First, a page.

大都市の膨張と生活空間の構築 : 「大東京」の都市問題(大会報告・共通論題:可能性としての都市-公共性と生活空間) [in Japanese] The Expansion of Urban Areas and the Construction of Living Space : Urban Problems in Greater Tokyo(PAPERS READ AT THE AUTUMN CONFERENCE SYMPOSIUM, 2003 Potential for Research on the Urban Histories: Public Affairs and Living space) [in Japanese]
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Although the post-1920s progress of mass-society popularization and bureaucratization has attracted much attention in big city research in recent years, this paper discusses the problem of public responsibility in the maintenance of a living space for the masses, using the city of Tokyo from the 1920s to the 1930s as an example. In particular, I consider the role of markets and administration, and the influence of some social policy problems on the market system. Following the boom of World War I, the consumption/living section expanded continuously. Under the backdrop of a quantitative supply-demand imbalance, urban problems arose, accompanying urbanization. The labor-intensive supply section created excesses and shortages in turns. To adjust this imbalance, the city's relations with external entities, including foreign countries, for the supply of materials, food, etc. strengthened. On the other hand, friction over social justice and the distribution of insufficient resources between areas or sections arose within the city. The problem of protecting the safety of urban society versus increasing the efficiency of the distribution of daily necessities is a typical example. The Tokyo administration, colliding with the diversity of the "public" through price problems or small business and industry problems, realized that small business owners and industrialists constitute one of the city's main socioeconomic classes, and attempted to support them through offering public assistance in resource management. While the supply of goods had been primarily determined in a market-mechanism fashion by the small managers, the city decided, in a pioneering way, to try to implement partial state control of supply. From this experience, the idea that a government agency will be expected to act as an adjusting body in mass urban society was born. As the commerce and industry administration of the city of Tokyo became clearly aware of the need to modify its policy of noninterference, it considered the two problems of assisting/complementing management, and respecting the public. Consequently, the stabilization of the supply of living necessities led to the instruction of the small industry sector and its management, and became the starting point for housing policy and small-and-medium sized enterprise policy following World War II.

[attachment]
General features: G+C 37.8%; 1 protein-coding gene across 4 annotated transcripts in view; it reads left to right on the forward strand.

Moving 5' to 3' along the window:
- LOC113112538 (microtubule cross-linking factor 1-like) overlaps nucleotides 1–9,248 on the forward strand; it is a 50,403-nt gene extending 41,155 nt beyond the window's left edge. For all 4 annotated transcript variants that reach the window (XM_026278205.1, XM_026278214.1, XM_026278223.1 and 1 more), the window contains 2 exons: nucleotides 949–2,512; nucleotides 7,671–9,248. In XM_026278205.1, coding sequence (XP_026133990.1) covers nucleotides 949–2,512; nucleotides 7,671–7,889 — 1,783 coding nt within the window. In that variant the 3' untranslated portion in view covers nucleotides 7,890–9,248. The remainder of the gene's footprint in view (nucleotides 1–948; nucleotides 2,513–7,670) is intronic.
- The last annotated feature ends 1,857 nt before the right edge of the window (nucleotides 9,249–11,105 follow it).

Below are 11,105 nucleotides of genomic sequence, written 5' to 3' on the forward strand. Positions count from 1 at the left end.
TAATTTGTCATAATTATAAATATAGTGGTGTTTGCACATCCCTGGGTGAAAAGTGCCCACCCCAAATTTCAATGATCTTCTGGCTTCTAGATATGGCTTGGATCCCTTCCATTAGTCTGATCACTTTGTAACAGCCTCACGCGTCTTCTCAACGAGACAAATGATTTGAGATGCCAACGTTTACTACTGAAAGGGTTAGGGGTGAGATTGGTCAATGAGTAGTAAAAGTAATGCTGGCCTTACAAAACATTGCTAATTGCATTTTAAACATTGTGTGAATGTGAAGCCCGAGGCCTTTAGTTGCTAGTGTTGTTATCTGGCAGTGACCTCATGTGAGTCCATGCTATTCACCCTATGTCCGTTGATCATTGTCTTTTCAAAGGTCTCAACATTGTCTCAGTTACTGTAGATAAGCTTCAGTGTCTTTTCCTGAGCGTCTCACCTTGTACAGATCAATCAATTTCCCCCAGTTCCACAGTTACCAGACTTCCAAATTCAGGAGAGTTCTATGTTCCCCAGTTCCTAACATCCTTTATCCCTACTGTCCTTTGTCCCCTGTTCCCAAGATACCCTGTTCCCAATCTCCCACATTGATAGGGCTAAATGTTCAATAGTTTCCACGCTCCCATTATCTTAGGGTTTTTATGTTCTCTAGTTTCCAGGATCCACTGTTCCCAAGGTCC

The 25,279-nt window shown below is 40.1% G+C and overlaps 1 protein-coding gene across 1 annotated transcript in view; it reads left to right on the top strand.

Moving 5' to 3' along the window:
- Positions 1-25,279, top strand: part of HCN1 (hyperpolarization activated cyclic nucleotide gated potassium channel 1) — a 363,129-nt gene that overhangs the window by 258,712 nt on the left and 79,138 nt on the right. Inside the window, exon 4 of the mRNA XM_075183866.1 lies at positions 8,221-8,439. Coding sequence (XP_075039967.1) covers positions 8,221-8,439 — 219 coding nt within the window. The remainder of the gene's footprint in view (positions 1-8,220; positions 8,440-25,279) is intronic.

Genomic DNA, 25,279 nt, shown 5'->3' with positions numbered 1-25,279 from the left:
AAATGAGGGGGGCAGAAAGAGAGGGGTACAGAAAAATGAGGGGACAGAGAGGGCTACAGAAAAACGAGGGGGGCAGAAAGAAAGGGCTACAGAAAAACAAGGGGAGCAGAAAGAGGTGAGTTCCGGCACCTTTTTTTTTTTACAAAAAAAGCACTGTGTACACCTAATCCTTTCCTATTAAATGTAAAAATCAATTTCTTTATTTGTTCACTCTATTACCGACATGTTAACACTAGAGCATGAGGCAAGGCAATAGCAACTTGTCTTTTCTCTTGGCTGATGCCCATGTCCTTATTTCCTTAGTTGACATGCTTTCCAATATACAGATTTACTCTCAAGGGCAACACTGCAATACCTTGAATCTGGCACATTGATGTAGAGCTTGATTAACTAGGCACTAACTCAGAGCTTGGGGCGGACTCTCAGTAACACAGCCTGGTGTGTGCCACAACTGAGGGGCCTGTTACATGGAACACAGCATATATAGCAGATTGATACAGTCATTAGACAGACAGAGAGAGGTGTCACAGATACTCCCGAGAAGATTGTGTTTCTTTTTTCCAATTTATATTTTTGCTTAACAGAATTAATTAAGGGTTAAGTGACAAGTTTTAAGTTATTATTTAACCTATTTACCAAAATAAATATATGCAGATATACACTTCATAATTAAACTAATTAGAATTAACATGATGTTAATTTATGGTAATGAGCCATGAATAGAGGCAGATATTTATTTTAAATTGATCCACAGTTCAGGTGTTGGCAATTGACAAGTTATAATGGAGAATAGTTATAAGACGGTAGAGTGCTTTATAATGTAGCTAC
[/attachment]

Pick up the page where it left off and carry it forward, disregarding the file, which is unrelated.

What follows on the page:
- The Journal of Political Economy and Economic History
The Journal of Political Economy and Economic History 46(3), 28-37, 2004
The Political Economy and Economic History Society